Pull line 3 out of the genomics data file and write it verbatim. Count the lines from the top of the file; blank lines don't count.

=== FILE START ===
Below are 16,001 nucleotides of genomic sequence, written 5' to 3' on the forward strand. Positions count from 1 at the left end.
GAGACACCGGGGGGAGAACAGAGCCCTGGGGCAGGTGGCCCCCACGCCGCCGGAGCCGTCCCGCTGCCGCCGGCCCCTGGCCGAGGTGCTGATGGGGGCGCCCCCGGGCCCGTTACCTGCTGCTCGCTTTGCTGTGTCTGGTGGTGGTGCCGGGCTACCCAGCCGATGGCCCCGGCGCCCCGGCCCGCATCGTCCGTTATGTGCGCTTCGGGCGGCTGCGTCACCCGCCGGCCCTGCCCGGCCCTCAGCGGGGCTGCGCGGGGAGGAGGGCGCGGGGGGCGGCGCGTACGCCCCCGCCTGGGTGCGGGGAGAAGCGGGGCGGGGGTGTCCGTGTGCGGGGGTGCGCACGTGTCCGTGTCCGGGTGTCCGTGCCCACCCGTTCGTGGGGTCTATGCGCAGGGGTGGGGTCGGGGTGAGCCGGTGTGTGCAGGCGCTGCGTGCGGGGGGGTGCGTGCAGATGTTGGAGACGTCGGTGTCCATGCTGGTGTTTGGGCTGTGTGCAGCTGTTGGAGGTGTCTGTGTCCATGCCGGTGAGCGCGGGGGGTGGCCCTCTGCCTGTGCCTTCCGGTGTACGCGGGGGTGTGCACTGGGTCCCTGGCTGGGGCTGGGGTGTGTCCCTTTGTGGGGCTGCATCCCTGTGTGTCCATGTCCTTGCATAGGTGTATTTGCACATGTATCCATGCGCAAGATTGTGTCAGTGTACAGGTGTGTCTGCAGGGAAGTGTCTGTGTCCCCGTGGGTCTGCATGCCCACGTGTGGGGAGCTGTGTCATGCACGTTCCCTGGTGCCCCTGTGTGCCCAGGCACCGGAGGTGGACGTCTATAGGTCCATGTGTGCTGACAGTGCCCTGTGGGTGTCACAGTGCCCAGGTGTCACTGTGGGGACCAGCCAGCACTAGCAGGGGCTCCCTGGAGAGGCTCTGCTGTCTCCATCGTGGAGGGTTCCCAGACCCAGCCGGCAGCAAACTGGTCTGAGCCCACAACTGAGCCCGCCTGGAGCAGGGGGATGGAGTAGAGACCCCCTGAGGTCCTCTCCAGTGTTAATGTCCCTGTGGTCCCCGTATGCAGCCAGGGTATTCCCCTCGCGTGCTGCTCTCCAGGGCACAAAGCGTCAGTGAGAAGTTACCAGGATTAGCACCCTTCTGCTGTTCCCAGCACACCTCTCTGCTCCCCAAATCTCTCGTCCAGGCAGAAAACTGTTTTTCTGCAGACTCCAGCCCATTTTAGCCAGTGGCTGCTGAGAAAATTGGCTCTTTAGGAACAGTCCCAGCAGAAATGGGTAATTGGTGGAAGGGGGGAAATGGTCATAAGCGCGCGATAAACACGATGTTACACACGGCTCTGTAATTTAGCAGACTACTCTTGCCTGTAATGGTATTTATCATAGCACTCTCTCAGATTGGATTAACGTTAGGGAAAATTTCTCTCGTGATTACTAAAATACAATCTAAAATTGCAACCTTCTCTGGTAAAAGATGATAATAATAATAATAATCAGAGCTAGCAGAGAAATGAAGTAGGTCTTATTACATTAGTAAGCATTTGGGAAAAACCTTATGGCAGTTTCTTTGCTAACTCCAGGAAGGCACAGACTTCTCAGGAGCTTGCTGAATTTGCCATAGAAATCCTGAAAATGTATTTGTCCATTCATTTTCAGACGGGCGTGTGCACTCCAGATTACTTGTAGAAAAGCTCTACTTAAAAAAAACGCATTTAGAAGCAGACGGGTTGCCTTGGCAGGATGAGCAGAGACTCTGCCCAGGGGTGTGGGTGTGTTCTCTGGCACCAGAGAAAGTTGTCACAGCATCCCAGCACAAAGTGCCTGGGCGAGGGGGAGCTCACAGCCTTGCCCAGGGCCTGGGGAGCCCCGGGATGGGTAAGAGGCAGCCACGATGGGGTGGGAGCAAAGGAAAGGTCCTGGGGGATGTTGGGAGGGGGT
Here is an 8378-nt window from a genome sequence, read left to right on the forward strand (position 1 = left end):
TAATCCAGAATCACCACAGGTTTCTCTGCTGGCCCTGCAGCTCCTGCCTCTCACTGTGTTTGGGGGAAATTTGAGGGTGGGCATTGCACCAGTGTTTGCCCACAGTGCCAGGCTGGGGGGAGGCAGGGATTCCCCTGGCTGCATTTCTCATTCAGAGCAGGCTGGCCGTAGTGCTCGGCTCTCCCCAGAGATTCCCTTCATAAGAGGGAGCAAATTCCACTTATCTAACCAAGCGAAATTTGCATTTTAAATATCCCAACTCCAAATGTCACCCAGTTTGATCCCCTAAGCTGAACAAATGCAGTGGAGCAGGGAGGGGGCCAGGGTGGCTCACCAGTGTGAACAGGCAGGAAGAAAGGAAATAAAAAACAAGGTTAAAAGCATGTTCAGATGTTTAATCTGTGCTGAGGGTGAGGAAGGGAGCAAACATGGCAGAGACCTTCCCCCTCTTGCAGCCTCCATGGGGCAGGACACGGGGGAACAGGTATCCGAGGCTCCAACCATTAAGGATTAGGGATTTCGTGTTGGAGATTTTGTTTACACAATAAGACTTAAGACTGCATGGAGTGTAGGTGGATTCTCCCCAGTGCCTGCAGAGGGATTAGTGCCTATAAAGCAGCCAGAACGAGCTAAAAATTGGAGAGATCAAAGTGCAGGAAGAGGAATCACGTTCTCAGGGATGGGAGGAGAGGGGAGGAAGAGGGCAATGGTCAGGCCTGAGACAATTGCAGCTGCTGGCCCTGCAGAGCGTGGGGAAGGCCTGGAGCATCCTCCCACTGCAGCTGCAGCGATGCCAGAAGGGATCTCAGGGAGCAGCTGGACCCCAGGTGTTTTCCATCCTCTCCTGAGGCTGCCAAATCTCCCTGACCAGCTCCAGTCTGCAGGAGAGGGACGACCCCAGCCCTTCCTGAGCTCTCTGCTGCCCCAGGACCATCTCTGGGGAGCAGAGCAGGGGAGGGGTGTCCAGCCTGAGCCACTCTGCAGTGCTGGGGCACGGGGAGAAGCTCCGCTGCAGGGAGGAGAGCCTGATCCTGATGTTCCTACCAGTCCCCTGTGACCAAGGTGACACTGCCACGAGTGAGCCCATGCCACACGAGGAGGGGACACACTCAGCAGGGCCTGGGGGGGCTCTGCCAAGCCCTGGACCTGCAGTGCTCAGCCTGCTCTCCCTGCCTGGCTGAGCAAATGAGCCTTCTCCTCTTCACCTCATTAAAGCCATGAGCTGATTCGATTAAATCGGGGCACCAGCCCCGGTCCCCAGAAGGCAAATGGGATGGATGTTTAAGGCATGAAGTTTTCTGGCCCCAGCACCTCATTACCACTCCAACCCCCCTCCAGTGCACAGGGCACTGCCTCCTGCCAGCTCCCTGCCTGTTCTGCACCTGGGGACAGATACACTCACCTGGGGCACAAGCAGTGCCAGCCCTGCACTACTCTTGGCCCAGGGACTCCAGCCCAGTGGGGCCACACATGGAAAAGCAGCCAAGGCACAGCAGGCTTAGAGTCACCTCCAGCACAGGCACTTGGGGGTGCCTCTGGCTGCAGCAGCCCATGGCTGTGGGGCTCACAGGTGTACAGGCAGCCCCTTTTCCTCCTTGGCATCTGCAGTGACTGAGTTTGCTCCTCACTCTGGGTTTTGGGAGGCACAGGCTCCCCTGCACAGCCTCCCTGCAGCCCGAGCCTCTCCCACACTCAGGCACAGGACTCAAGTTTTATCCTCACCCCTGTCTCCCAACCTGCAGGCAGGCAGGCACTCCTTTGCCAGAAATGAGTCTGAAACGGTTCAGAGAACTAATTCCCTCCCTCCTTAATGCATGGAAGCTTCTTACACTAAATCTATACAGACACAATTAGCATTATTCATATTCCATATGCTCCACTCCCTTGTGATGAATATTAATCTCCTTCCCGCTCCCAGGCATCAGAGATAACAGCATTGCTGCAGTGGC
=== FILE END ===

Here is an 8378-nt window from a genome sequence, read left to right on the forward strand (position 1 = left end):